The exhibition was well attended when I was there; people of different ages and several tourists wound their way through the gallery. Watching the episodes being screened on a wall brought back the importance of the show; we visitors watched in silence except when laughter broke out which it frequently did.

The puppets are quite something to see; the fact they were collected together at all is something of an event. Many were auctioned off and the collection dispersed; one puppet disappeared only to surface years later at a boot sale – from where it was rescued.

The ephemera and historical notes gave insights from many different perspectives; it was safe to say the visitors read the information presented with relish. There are many anecdotes which I won’t spoil by sharing – do go visit the museum if you can.

It’s a gem of a show, and I only wish it could tour the country (with a stop in Aberdeen of course).  Actually, I wish that we could have a new version of Spitting Image for today. However, there are many reasons whatever the next big thing in popular political sarcasm is, it won’t be Spitting Image.  Gallery Director Anita O’Brien had a few minutes to speak; she explained:-

“Satire is one of the great art forms which Britain invented, which continues to thrive. The difficulty with Spitting Image now, though people would like to bring it back and feel it would be wonderful is that the political climate and landscape have changed, and people are not as politically involved. I think when it comes to people the nature of their political involvement has changed. The media has changed; you had four channels then; it is far more fragmented now.

“I think people do different things – there is an emphasis on CGI, and people’s expectations of media has changed – people expect a different look and feel (to the latex puppets of SI). I also have to say cost – I just don’t think the media would be able to bear it – it would be very labour intensive, and a huge number of people would have to come together.

“I think that might be the biggest stumbling block. Also they were all very involved and quite committed to what they were doing. They perhaps hoped they would bring down the government; it didn’t happen [we laugh]. This was the ‘80s; there was a very strong political engagement; very anti-Thatcherite.”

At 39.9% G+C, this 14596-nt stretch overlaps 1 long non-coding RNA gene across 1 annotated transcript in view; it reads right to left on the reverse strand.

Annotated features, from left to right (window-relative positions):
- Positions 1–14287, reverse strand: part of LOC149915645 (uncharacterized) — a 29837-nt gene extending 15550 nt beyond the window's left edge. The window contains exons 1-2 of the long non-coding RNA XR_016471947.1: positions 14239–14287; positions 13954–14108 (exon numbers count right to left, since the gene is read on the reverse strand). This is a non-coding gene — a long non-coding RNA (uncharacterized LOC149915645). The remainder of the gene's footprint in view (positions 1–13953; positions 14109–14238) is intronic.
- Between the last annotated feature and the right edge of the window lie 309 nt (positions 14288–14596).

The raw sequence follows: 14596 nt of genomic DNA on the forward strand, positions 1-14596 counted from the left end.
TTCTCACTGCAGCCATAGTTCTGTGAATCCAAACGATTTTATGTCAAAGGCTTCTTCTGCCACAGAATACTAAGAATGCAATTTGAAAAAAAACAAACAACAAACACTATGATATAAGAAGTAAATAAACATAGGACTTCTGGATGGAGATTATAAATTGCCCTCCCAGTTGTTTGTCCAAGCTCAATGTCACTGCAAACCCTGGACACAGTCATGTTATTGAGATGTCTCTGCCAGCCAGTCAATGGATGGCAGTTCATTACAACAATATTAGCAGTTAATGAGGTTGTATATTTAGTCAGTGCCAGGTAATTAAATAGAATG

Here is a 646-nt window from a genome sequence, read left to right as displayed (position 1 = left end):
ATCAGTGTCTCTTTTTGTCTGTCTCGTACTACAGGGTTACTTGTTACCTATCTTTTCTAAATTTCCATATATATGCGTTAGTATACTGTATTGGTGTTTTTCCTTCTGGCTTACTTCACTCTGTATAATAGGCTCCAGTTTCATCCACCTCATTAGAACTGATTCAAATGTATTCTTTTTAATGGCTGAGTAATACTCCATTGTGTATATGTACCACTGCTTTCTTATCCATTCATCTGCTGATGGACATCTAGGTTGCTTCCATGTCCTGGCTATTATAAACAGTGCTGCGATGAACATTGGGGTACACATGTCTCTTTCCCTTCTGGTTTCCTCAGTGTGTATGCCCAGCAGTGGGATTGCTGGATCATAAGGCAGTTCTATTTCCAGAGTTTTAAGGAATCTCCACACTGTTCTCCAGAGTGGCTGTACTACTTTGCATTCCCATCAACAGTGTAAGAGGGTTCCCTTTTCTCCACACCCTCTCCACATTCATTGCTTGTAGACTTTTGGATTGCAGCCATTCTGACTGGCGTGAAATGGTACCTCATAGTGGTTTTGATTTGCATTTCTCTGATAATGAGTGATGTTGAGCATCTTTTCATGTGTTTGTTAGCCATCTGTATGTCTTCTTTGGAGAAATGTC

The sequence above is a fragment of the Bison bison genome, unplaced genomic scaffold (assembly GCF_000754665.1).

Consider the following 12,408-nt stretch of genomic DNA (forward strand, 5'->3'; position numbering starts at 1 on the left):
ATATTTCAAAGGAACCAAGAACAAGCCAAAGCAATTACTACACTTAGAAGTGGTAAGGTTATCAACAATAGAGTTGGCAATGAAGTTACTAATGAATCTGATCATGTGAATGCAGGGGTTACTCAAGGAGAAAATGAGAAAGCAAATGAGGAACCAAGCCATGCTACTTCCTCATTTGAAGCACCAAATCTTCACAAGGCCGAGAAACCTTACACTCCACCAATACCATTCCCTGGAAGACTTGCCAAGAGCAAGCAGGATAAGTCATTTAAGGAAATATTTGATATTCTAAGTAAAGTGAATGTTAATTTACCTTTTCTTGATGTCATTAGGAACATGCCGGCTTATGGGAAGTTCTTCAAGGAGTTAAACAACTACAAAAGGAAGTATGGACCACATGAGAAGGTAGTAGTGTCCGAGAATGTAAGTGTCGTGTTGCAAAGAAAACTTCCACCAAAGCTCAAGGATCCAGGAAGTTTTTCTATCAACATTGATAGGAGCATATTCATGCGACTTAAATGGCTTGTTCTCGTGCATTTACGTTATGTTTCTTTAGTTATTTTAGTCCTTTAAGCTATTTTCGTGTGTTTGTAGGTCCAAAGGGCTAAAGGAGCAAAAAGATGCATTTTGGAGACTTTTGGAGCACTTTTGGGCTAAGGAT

I suggest the fact that the programme existed had an impact on political engagement, and suggest that Spitting Image was the reason people even knew who cabinet ministers were. O’Brien commented:-

“I think a lot of people who maybe might not have read political columns at the time would have watched the programme… Peter Cook said he actually enjoyed the sports more than the politics; if he wanted politics he would have read a newspaper. We’re hoping that people will come who might not have seen it and can come and become more aware of it, and gain a view into satire.”

But what’s the point of political satire? Is it nothing more than childish, vulgar base humour with no hope of achieving anything?

Here’s an example then:-

“In the mid-1980s Gary Trudeau, writer and illustrator of the comic Doonesbury used satire to help put an end to a racially motivated law in Palm   Beach, Florida. The law in question mandated that all workers or employees, including gardeners, retail clerks, janitors and taxi drivers, who were part of a racial minority were required to register with police and obtain and ID card within 48 hours of accepting a job.

“In 1985, upon discovering the continued existence of this Jim Crow legislation, Gary Trudeau illustrated a series of comics lambasting Florida’s government for its continued support of a racist law. By 1986, local politicians drew up the “Doonesbury Act” and repealed the outdated law.” – http://www.sarcasmsociety.com/satire.html